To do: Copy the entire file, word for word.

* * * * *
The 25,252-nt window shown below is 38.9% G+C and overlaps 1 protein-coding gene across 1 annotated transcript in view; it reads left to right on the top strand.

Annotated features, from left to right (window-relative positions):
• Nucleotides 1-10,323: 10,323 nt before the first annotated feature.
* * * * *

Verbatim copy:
The 25,252-nt window shown below is 38.9% G+C and overlaps 1 protein-coding gene across 1 annotated transcript in view; it reads left to right on the top strand.

Annotated features, from left to right (window-relative positions):
• Nucleotides 1-10,323: 10,323 nt before the first annotated feature.